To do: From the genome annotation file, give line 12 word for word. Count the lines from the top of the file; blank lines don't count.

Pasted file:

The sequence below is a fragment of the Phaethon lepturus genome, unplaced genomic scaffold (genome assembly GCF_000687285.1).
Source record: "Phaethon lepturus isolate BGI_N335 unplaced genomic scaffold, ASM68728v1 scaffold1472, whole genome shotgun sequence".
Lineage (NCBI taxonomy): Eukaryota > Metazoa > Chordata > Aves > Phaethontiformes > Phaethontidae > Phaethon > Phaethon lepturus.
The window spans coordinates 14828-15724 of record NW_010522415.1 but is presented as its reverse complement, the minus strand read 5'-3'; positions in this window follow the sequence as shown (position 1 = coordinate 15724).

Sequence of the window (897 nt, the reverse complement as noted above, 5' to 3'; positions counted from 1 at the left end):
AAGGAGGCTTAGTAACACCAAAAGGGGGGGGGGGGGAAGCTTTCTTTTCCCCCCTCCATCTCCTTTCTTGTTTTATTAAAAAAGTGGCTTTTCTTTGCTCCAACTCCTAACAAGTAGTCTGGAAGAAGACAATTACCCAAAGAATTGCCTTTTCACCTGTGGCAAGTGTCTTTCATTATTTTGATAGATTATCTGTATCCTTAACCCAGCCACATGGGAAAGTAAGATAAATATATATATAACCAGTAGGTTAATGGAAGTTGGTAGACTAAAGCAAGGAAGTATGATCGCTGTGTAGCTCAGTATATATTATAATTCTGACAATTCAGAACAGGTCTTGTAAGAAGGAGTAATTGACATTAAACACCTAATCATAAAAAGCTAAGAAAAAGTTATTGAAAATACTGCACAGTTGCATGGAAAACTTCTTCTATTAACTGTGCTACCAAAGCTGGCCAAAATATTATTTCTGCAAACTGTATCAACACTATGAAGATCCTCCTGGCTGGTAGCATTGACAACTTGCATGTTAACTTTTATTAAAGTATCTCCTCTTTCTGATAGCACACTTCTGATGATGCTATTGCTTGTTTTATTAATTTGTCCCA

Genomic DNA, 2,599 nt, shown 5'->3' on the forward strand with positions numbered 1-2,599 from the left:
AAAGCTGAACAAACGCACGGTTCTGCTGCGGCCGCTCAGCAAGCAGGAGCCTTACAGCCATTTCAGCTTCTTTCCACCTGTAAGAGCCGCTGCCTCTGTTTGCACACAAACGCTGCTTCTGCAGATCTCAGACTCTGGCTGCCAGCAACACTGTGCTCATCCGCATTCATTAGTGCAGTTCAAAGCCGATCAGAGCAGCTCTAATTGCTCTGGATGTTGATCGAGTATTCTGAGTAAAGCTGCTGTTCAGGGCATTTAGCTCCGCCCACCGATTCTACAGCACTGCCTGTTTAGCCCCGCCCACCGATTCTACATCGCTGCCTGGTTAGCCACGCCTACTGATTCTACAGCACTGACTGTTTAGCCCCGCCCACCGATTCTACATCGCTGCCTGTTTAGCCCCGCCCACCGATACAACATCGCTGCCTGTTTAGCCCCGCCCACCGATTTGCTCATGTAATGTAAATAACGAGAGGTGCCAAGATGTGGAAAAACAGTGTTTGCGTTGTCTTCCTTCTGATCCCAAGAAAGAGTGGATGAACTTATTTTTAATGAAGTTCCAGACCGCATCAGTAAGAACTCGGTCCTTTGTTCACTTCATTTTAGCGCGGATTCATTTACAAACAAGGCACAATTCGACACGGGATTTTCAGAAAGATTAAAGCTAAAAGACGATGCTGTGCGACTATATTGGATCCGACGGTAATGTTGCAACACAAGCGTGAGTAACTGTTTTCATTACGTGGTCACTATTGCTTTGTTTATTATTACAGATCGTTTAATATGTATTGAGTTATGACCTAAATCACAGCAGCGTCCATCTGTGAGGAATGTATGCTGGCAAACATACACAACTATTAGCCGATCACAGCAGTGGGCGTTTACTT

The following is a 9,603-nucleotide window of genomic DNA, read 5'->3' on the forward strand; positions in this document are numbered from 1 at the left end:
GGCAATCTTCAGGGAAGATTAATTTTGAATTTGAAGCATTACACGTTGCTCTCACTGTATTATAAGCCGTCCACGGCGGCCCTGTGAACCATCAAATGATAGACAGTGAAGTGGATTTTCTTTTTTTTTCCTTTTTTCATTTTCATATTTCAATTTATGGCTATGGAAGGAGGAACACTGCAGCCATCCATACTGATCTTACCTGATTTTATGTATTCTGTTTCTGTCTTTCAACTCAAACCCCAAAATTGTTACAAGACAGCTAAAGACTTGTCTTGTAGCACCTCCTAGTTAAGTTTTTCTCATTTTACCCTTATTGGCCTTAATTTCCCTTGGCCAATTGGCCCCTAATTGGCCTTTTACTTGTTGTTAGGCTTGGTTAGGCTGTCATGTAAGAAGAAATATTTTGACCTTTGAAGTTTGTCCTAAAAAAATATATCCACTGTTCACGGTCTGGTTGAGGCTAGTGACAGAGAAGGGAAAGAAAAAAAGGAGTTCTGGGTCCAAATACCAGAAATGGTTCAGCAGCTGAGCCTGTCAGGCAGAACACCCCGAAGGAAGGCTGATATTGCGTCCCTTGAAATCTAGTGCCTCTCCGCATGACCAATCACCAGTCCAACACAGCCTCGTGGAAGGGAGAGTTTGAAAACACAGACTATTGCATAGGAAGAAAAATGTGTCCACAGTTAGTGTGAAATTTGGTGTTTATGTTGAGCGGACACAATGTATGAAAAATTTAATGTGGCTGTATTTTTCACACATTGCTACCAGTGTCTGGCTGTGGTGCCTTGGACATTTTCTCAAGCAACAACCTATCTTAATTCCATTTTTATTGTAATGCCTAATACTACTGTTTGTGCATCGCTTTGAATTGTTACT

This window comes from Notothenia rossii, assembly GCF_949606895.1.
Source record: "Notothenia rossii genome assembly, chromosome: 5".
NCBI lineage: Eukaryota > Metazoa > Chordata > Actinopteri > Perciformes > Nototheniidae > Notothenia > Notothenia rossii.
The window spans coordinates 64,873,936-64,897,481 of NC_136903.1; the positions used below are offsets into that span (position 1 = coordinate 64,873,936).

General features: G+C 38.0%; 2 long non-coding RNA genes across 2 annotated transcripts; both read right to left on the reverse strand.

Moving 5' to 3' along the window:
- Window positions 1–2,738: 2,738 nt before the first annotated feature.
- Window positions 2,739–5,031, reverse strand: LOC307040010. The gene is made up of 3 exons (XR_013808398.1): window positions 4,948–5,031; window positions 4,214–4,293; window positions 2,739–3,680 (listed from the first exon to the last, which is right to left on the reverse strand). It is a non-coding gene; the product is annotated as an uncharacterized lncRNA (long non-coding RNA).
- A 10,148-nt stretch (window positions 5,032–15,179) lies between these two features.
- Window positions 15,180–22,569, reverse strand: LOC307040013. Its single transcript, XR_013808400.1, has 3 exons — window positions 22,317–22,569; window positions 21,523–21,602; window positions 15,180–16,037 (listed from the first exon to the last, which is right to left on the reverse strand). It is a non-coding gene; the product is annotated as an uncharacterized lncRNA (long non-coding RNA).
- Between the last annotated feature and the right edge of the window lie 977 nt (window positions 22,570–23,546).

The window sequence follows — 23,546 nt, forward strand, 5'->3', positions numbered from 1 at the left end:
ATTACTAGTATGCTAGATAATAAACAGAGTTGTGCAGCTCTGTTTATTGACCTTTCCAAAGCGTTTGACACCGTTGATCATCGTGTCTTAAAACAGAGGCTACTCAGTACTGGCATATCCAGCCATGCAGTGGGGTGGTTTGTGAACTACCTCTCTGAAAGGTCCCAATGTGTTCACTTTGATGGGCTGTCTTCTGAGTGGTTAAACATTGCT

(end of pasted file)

Source record: "Notothenia rossii genome assembly, chromosome: 5".